The Way We Green
JULY 30 | 2010 | 11:45 AM
Vital Engineering was invited to participate in the recent rounds of stakeholder consultation for the City of Edmonton's environmental strategic plan, "The Way We Green". Over the course of four workshops, Vital staff contributed to the vision of Edmonton as a sustainably operated city. The process was notable for the breadth of issues covered from urban agriculture, to transportation plans, zoning bylaws, alternative energy technology, governmental legislation and water quality, amongst others.
The City has committed to mapping out a progressive strategy that, "paints a picture of how we imagine our city will look in 2040... it is the way that the City's administration will work towards change and improvements to bring our City Vision to life." To shape that vision, the City involved world-class experts to write discussion papers for the stakeholder consultation workshops. Some of the topics covered are listed here, and all of the papers can be found on the City's website at: http://www.edmonton.ca/city_government/city_wide_initiatives/environmental-strategic-plan.aspx
Environmental Sustainability: What is a Sustainable City?, by Richard Heinberg, Post Carbon Institute
Food Security: Food Security for Edmonton: Is it really something we should care about?, by Becky Lipton, Lipton Research & Consulting
Alternative Energy Options & Priority Strategies for Edmonton: Greener Energy Opportunities & Priorities for the City of Edmonton, by Tim Weis, Pembina Institute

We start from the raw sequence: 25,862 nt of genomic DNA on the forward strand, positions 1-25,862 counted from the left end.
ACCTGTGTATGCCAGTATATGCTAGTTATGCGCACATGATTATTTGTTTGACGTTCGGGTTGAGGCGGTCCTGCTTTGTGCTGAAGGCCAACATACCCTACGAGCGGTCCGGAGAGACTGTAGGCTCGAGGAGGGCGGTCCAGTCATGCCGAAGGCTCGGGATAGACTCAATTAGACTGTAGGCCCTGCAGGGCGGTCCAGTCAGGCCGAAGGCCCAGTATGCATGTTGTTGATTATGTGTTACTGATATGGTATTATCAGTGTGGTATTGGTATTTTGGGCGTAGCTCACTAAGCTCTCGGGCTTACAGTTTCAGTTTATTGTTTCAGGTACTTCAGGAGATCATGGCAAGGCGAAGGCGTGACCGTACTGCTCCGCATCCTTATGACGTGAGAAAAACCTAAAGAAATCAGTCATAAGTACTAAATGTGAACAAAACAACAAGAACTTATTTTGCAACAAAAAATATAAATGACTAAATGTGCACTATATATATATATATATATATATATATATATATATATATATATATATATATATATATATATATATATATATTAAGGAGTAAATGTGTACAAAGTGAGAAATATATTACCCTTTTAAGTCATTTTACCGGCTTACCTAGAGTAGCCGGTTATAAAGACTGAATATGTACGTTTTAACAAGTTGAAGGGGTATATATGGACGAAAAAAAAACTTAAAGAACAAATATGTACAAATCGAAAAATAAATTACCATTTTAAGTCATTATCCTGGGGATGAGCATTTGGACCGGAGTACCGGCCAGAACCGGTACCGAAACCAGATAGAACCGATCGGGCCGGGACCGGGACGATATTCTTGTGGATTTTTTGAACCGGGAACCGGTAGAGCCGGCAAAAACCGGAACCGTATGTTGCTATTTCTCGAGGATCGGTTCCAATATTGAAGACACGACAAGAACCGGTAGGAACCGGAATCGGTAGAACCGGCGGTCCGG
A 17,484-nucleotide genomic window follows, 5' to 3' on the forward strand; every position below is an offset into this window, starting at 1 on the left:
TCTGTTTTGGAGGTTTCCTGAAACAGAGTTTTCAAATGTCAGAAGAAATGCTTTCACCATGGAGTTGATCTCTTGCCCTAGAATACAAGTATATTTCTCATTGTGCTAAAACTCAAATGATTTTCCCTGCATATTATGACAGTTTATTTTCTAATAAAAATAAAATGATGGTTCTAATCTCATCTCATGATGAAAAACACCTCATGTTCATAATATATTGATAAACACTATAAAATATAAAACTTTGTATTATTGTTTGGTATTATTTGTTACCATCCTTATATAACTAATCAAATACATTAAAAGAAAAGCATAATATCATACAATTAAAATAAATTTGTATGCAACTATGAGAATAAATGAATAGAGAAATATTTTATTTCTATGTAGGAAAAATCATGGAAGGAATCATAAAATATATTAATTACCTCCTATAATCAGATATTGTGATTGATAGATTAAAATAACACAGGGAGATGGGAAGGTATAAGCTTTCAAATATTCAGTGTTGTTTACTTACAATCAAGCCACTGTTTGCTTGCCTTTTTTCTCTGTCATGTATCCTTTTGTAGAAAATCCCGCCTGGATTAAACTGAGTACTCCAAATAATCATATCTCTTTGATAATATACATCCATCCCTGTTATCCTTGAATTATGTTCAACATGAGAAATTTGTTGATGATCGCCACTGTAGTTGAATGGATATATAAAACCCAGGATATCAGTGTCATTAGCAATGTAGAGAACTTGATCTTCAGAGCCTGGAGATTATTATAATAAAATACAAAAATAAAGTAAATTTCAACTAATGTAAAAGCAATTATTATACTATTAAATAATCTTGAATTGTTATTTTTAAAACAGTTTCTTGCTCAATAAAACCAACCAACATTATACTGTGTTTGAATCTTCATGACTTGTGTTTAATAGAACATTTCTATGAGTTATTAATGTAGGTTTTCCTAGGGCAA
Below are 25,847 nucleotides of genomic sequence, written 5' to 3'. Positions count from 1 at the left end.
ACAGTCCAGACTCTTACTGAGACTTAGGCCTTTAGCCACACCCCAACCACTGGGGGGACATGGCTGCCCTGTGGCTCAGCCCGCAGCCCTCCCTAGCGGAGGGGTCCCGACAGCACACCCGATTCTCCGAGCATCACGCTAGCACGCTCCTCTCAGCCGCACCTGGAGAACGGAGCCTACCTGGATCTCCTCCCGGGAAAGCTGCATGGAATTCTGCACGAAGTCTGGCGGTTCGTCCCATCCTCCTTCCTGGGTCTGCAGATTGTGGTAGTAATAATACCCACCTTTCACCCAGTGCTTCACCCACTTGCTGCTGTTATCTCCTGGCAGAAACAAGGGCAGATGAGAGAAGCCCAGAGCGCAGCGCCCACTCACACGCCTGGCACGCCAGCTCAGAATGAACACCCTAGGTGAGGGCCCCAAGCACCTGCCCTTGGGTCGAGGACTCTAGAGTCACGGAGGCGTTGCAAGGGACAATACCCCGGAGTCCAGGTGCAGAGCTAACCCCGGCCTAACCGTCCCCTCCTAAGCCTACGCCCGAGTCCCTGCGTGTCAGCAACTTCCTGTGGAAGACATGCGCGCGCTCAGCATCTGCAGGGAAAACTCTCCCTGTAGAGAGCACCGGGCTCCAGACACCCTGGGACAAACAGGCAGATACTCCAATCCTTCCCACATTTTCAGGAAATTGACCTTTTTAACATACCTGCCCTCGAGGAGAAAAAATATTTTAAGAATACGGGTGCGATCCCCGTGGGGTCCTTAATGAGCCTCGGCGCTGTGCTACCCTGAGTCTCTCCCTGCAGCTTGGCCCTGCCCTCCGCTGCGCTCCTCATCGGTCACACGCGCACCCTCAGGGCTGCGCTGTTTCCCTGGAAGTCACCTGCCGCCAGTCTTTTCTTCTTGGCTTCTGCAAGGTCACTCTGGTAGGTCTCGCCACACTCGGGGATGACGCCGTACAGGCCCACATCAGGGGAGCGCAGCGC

Transportation Systems that Promote Environmental Sustainability: Towards a Sustainable Transportation System, by Aryn Machell, City of Edmonton
In the video section of the website you can listen to lectures by some of the foremost thinkers in sustainability. Richard Heinberg is the Senior Fellow-in-Residence of the Post Carbon Institute and is widely regarded as one of the world's foremost Peak Oil educators. He says that, "fossil fuels are right at the core of many of our unsustainable practices as a society. Energy ,which is what fossil fuels give us, is the essence of life. Without energy we do not survive, nothing happens, but as we develop the ability to use fossil fuels, the scale of our energy consumption dramatically increased over, even100 years ago, when most of what we did in society was by harnessing muscle power...today the contribution of muscle power to our economy is virtually immeasurable it's so insignificant."
His point is not to suggest that fossil fuels are inherently evil, but that they allow such cheap access to energy that we are able to accomplish growth beyond what we can sustain within the naturally renewable cycles of the environment. The spin-off of this cheap access to energy is a shift in our idea of what a modern lifestyle entails. Thus the challenge to sustainability is to promote healthy, productive and enjoyable lifestyles that are not dependent upon fossil fuels. This requires a new way of accessing energy and using energy, so that we use less and use it in a smarter way (waste less).
The mandate of Vital Engineering is to be a leader in this way of thinking. We are challenging the status-quo of engineering practices in the design and operation of our workplaces, residences, and gathering places.
We recently began promoting this cutting edge mix of services through the release of, "Help Change the World" -a Vital Engineering video production, narrated by Tricia Helfer. You can find the video on our website, and also as a feature in this newsletter. We invite you to watch it and become inspired by our vision of an approach to striking a balance in our way of life; between economic stability and environmental sustainability.